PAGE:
A giant panda resting after a bamboo meal.

Last week, scientists finally revealed the Giant Panda’s secret to survival. The journal Science published a research finding based on the study of 8 pandas which revealed the reasons behind their ability to survive on an almost exclusively bamboo diet. Several aspects such as behavior and under-developed organs  factor into the matter.

Researchers used GPS trackers to monitor animals both in their natural habitat and in captivity. The results show that pandas have only 38% of the daily energy expenditure of other similarly sized mammals. Though generally bears are not regarded as the most active creatures, pandas are significantly more sluggish than their brown cousins.

Pandas spend close to half of the day just sleeping and resting. They do not hunt or even walk significant distances and therefore have a very low metabolism. This metabolism allows them to survive on bamboo alone, which is a very low nutrient plant and hard to digest (only 17% of the consumed bamboo is actually retained in their bodies).

The researchers also claim that the panda’s liver, kidneys and even brain are smaller than those found in other bears, which should aid them in burning less calories every day and maintaining a low daily energy demand. Their energy consumption levels are unusually low for such a large animal.

From this perspective, the panda is more akin to the sloth, another notoriously “lazy” mammal, while being significantly lazier than the koala, claims lead study author Fuwen Wei, zoology professor at the Beijing Academy of Sciences.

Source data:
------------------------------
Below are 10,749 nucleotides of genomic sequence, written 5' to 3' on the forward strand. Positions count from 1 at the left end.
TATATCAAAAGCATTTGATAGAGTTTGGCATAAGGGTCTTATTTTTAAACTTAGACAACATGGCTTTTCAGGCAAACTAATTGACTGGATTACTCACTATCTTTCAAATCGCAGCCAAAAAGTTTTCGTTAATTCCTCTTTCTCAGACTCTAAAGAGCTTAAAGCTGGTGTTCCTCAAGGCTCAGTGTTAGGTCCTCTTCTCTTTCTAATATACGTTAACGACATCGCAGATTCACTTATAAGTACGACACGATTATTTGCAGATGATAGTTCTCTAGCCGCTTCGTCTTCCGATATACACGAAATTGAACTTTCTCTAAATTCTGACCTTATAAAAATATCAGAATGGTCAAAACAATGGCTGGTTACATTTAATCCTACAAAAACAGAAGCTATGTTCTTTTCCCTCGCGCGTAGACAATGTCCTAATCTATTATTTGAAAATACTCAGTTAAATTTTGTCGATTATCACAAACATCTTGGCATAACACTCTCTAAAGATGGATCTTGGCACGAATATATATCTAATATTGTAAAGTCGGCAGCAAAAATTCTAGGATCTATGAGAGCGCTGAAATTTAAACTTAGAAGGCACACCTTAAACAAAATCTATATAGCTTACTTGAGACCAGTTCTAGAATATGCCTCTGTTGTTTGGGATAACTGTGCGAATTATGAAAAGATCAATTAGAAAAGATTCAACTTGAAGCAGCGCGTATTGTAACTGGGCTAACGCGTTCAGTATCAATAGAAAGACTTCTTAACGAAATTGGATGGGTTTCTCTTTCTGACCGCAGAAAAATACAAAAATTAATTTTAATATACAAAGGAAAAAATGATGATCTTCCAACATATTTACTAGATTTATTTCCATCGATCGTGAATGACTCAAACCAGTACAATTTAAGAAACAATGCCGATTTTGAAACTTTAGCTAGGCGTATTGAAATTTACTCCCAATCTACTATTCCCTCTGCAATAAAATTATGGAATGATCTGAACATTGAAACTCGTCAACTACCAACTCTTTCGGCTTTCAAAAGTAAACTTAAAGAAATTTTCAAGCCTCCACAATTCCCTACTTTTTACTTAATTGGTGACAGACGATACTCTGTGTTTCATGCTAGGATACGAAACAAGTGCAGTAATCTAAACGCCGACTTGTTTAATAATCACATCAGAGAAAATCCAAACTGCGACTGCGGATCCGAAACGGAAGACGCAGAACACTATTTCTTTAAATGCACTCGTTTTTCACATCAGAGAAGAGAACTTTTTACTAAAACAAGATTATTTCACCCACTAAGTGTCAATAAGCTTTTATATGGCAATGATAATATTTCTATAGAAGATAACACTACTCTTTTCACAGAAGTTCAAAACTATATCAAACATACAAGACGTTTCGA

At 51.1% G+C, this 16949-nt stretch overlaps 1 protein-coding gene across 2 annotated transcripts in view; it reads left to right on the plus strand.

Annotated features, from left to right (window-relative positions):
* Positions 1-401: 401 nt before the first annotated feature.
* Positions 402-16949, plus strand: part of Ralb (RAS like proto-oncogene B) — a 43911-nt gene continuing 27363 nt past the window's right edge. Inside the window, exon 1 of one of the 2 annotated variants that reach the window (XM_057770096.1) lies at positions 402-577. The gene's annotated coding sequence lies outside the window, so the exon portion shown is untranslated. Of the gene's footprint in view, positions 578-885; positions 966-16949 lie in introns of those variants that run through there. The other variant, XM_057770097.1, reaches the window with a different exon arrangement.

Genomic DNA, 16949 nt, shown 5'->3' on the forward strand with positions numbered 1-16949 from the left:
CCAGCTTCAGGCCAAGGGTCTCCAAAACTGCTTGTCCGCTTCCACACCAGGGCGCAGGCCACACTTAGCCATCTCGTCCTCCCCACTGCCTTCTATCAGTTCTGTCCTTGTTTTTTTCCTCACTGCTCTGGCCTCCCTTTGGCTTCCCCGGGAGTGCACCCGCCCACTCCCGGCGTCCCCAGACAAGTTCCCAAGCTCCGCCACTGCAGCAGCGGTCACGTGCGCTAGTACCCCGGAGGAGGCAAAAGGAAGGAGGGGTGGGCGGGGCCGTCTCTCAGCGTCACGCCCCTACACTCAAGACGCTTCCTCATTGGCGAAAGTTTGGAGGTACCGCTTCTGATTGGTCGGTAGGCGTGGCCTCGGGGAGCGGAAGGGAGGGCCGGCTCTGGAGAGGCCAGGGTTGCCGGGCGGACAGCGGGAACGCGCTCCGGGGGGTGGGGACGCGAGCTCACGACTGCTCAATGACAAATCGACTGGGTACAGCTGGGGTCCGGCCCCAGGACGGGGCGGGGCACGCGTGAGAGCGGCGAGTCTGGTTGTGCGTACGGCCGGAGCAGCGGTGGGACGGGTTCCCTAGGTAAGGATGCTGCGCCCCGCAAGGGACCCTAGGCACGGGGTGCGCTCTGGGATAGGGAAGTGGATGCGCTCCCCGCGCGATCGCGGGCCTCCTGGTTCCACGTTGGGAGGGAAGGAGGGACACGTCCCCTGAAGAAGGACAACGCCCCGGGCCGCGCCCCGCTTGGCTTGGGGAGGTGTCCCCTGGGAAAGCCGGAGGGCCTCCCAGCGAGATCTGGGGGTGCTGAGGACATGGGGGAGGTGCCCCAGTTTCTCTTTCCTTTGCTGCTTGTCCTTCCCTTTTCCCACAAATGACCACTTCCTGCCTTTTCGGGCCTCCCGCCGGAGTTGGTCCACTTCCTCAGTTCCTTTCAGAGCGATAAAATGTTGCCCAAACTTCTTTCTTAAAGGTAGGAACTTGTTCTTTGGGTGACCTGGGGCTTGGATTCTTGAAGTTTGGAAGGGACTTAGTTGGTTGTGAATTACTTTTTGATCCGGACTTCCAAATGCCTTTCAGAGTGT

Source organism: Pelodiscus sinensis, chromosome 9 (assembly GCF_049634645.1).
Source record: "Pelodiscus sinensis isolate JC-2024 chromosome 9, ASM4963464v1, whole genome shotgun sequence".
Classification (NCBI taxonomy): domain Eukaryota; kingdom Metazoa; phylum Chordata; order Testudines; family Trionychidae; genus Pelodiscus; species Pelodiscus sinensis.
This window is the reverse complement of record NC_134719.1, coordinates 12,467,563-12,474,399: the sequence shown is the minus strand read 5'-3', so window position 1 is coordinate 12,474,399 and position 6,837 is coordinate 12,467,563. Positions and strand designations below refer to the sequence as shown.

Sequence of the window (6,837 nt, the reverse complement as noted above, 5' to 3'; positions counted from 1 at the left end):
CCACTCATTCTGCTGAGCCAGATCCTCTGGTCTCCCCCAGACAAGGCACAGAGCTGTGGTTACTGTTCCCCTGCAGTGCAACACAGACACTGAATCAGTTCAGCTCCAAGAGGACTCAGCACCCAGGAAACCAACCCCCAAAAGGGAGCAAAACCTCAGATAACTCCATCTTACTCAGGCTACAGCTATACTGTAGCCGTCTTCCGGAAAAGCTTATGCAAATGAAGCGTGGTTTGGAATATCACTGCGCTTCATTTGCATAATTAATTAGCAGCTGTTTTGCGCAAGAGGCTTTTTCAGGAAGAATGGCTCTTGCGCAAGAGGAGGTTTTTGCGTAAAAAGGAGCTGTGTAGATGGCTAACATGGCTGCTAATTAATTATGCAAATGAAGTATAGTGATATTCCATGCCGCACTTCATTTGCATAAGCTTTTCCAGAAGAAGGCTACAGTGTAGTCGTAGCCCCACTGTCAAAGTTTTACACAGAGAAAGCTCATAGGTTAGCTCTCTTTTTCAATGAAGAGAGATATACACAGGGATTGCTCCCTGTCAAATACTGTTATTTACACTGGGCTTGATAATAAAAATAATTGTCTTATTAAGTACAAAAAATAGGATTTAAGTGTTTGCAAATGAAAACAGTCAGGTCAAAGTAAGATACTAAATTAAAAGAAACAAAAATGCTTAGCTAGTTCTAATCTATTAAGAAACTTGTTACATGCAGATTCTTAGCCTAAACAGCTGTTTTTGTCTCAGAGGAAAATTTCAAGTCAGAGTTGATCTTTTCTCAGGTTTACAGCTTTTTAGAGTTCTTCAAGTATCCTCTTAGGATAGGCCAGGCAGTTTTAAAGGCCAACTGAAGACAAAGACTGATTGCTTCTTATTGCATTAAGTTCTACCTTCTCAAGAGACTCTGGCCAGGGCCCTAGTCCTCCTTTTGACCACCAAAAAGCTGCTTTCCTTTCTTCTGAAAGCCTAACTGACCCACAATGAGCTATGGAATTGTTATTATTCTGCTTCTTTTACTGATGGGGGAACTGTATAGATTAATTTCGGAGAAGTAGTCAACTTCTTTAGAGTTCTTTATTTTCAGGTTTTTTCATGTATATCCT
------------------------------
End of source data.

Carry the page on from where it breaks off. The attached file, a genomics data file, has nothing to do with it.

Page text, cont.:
Another important focus of the study was the panda’s thyroid gland, which is now known to produce a very low amount of hormones, contributing to the animal’s limited daily use of energy. Strangely, the mammal’s stomach on the other hand has remained behind from an evolutionary standpoint, and is not adapted to the consumption of bamboo, but rather on digesting high-protein tissue such as meat.

These recent findings shed a lot of light on the animal’s habits and may very well aid in the preservation of one of the most high-profile endangered species on the planet. The behavior of pandas, especially their mating rituals, are notoriously hard to comprehend and reproduce in artificial environments. This breakthrough might just provide the answer we need to better understand their needs for survival.

There are less than 2,000 panda’s left on this planet, but this study could get us closer to saving them.

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